The News of the World was by no means the only newspaper whose abuses were revealed in the Motorman investigation. The analysis provided by the ICOs office for the Ministry of Justice in support of “What Price Privacy” (quoted in the Digital WorldZ summary ) indicates that three other newspapers each had three times as many transactions. The invoice count obtained by Tom Watson’s FoI request merely reflects the charging routines of the Newspapers concerned. The ICO’s analysis was quoted in the DCMS Select Committee’s 7th Report (nearly four years ago). The Committee also commented on the failure to tell newspaper proprietors the names of the 300 or so other journalists who had not been prosecuted. Mover-over the media clients of the hacking team were not confined to the tabloid press. They included researchers for at least one well-known TV programme.
The underlying problem is now new. Allegations about the purchase by reporters of information from telephone engineers and policemen go back to before the First World War.
All that is new is that the last Information Commissioner made a determined effort to use his powers, with full police co-operation, in a million pound investigation (Operation Motorman). He was then let down by the Crown Prosecution Service, the Judiciary and the Government of day – none of whom was willing to take on the National Press.
Now some of the material from that investigation is being selectively used to try to block the attempt to buy out the minority shareholders in Sky and transform it into a globally competitive 21st Century communications and broadcasting utility.
Rupert Murdoch has therefore decided to sort out a newspaper that in the 1850s was said to base most of its content on coverage of vice prosecutions , including “police transcripts and descriptions”. He may have decided that he is willing to sacrifice the worlds largest circulation english language newspaper and all that it stands for …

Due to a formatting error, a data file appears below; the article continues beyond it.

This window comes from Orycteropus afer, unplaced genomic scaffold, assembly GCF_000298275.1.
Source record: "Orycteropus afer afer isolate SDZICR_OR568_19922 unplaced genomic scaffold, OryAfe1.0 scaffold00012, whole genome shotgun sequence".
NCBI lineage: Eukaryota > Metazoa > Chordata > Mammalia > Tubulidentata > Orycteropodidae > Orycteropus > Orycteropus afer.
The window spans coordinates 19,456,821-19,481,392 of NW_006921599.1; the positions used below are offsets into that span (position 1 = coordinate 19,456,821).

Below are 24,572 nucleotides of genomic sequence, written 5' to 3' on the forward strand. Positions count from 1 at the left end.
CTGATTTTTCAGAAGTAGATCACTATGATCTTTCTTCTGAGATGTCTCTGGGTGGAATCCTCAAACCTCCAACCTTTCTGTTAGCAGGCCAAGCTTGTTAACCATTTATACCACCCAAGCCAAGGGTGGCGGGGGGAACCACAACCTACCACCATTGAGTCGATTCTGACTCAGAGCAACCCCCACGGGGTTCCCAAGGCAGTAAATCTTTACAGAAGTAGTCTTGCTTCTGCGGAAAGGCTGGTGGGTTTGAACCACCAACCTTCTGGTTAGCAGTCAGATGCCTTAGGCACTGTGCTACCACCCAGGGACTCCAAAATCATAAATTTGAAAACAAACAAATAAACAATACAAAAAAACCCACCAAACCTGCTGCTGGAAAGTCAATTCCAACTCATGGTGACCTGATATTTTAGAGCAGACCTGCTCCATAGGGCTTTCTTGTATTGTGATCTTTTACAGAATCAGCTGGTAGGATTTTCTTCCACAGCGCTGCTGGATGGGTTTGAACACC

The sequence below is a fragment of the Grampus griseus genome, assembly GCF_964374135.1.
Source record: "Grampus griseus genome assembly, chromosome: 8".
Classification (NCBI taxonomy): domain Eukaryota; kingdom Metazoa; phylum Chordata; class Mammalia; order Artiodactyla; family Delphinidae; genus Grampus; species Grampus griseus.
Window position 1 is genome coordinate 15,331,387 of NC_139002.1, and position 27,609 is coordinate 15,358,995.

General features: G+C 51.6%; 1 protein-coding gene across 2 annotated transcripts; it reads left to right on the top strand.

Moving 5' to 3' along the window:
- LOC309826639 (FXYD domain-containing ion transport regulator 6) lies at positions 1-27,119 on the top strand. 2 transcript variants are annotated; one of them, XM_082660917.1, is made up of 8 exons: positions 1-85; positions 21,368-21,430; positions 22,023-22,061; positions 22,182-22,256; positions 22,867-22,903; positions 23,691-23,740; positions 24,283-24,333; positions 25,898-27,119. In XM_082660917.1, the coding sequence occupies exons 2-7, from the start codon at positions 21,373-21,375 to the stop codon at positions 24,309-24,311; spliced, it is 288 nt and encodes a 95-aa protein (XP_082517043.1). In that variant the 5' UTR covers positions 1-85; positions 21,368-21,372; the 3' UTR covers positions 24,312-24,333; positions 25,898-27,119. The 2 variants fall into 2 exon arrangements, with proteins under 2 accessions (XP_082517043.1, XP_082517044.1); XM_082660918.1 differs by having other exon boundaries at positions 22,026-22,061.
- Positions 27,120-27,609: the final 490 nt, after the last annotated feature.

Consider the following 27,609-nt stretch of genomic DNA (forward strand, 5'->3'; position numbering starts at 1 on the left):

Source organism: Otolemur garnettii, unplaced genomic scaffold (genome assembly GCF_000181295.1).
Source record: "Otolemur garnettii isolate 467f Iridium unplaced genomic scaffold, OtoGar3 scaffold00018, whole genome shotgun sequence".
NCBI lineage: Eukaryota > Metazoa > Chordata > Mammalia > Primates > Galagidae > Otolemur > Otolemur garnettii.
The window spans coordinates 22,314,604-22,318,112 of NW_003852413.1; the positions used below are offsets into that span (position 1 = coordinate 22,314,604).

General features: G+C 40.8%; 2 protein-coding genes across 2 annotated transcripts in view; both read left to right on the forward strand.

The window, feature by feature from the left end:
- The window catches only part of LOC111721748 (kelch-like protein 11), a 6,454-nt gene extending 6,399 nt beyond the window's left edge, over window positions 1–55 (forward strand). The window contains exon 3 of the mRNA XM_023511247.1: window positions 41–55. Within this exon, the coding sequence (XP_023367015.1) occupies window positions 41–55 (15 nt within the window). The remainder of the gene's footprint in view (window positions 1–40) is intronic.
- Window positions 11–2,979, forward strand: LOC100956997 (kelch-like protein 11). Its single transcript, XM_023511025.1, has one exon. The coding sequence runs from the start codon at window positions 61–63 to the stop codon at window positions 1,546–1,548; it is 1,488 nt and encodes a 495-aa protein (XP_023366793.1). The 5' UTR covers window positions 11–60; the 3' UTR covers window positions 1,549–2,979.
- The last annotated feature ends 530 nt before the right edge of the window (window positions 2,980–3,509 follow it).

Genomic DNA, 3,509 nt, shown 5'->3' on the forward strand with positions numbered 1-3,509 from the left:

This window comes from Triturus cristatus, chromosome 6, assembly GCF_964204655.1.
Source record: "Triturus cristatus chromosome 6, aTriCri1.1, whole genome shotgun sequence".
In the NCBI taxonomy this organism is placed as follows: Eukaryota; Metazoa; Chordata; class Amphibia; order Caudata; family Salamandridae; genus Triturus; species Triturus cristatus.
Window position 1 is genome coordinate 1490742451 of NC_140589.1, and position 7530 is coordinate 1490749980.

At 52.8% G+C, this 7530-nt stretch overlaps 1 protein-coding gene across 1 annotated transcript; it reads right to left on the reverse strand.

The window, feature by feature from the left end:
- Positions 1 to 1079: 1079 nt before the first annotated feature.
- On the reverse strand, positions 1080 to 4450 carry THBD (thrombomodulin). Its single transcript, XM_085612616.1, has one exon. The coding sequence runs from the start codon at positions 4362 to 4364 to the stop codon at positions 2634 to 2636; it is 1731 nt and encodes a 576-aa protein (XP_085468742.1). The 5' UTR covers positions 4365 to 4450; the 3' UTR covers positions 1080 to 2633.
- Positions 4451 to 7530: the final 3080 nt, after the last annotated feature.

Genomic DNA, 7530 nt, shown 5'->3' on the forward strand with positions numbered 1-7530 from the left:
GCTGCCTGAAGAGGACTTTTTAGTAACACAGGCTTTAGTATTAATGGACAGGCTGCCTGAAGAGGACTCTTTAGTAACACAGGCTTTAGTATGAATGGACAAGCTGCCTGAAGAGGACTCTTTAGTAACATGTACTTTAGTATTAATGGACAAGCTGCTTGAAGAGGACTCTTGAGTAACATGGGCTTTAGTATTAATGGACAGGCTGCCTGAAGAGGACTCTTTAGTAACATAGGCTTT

“You cannot hope to bribe or twist
(thank god) the British journalist
But,, seeing what the man will do
unbribed, there is no reason to”
If so, that may be because he has a clearer vision of the on-line future, and its values, than most of his critics.
Now let us fast forward into the on-line equivalent of telephone hacking, deep packet inspection, and consider the mix of hypocrisy and short-sighthedness on all sides of the arguments about privacy, surveillance etc.
I therefore make no apologies for zizagging between Ancient Sumeria and Science Fiction, via Ancient Rome and Victorian London and all stops between, in my use of analogies.
I was delighted when a Whitehall Mandarin recently said, after reading a script I had prepared to introduce a Chatham House rules discussion of the difference betwen the public and private sector approaches to security: “only you would quote Kafka and Sergeant Bilko in a speach on e-Government”. He then asked if I would repeat it for another audience. I may also use it as the basis for a future blog entry.